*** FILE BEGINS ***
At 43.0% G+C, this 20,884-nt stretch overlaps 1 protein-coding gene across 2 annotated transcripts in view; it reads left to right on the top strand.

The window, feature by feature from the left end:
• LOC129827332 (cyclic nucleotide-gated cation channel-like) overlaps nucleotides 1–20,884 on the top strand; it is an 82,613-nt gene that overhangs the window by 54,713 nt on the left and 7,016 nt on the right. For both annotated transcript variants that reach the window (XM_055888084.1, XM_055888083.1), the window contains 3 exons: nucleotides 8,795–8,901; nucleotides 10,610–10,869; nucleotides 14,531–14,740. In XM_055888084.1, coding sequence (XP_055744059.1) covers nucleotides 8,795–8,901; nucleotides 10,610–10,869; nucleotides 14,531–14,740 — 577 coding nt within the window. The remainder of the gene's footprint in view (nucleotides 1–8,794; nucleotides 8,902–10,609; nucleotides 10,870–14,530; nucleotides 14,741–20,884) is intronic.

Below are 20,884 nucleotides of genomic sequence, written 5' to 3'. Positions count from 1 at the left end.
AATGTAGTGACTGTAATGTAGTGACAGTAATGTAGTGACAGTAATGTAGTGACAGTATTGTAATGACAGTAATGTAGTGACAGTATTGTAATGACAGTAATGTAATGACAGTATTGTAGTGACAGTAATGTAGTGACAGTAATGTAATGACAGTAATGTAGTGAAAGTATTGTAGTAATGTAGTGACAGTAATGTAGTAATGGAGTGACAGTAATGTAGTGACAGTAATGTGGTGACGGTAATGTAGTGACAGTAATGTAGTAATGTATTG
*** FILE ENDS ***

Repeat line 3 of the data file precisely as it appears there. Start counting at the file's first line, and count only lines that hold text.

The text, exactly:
• LOC129827332 (cyclic nucleotide-gated cation channel-like) overlaps nucleotides 1–20,884 on the top strand; it is an 82,613-nt gene that overhangs the window by 54,713 nt on the left and 7,016 nt on the right. For both annotated transcript variants that reach the window (XM_055888084.1, XM_055888083.1), the window contains 3 exons: nucleotides 8,795–8,901; nucleotides 10,610–10,869; nucleotides 14,531–14,740. In XM_055888084.1, coding sequence (XP_055744059.1) covers nucleotides 8,795–8,901; nucleotides 10,610–10,869; nucleotides 14,531–14,740 — 577 coding nt within the window. The remainder of the gene's footprint in view (nucleotides 1–8,794; nucleotides 8,902–10,609; nucleotides 10,870–14,530; nucleotides 14,741–20,884) is intronic.